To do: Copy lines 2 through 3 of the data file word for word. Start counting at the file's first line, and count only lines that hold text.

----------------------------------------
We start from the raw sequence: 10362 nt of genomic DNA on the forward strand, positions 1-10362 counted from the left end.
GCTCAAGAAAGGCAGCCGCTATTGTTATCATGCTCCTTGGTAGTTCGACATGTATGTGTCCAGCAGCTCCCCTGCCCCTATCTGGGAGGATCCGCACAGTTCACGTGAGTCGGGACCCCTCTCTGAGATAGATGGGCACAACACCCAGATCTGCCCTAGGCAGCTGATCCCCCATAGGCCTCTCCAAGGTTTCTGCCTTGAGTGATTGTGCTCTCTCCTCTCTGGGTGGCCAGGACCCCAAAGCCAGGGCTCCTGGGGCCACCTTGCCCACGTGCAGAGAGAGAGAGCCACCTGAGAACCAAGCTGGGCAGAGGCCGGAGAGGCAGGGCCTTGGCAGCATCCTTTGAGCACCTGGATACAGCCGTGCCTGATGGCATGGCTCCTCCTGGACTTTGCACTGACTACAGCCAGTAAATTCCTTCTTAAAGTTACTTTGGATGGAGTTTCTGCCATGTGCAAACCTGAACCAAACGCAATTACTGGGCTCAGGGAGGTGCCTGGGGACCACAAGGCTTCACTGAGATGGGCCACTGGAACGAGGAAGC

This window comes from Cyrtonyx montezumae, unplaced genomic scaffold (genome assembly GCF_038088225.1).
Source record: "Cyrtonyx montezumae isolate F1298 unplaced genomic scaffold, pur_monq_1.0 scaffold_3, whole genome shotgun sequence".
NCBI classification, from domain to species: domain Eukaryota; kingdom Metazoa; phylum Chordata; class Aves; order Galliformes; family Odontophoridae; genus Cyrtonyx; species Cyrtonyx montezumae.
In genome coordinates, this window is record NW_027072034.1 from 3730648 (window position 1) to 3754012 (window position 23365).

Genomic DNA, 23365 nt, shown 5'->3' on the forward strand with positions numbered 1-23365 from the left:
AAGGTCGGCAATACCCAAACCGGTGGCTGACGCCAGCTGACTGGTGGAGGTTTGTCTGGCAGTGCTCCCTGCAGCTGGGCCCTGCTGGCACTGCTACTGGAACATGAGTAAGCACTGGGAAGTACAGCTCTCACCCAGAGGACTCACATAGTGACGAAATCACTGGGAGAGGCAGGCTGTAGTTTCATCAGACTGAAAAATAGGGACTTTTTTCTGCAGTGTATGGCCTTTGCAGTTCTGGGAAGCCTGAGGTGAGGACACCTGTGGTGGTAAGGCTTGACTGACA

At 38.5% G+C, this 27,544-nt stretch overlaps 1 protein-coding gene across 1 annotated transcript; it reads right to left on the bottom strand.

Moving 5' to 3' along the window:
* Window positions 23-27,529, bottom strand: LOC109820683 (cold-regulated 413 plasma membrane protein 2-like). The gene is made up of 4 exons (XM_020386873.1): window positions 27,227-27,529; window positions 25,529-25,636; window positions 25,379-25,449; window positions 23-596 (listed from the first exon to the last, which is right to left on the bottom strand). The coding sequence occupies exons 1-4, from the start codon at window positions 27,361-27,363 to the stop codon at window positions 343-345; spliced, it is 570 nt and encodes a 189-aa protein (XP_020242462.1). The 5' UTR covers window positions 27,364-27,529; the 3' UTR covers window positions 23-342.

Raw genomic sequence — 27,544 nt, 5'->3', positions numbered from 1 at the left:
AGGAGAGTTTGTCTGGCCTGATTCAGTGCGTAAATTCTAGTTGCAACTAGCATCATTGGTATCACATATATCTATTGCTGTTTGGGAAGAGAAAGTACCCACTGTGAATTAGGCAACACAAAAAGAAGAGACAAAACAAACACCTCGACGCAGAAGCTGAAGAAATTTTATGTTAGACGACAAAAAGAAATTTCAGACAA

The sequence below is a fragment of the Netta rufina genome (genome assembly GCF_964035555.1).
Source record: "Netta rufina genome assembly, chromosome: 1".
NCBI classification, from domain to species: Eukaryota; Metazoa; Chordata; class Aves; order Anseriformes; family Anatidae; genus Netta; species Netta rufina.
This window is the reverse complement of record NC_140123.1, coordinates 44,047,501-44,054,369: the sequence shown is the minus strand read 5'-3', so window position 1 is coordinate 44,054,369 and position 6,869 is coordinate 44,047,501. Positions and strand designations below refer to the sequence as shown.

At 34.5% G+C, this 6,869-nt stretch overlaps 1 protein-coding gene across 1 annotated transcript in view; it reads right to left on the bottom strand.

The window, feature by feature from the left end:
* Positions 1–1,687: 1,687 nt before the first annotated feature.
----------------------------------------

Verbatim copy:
GCTCAAGAAAGGCAGCCGCTATTGTTATCATGCTCCTTGGTAGTTCGACATGTATGTGTCCAGCAGCTCCCCTGCCCCTATCTGGGAGGATCCGCACAGTTCACGTGAGTCGGGACCCCTCTCTGAGATAGATGGGCACAACACCCAGATCTGCCCTAGGCAGCTGATCCCCCATAGGCCTCTCCAAGGTTTCTGCCTTGAGTGATTGTGCTCTCTCCTCTCTGGGTGGCCAGGACCCCAAAGCCAGGGCTCCTGGGGCCACCTTGCCCACGTGCAGAGAGAGAGAGCCACCTGAGAACCAAGCTGGGCAGAGGCCGGAGAGGCAGGGCCTTGGCAGCATCCTTTGAGCACCTGGATACAGCCGTGCCTGATGGCATGGCTCCTCCTGGACTTTGCACTGACTACAGCCAGTAAATTCCTTCTTAAAGTTACTTTGGATGGAGTTTCTGCCATGTGCAAACCTGAACCAAACGCAATTACTGGGCTCAGGGAGGTGCCTGGGGACCACAAGGCTTCACTGAGATGGGCCACTGGAACGAGGAAGC

This window comes from Cyrtonyx montezumae, unplaced genomic scaffold (genome assembly GCF_038088225.1).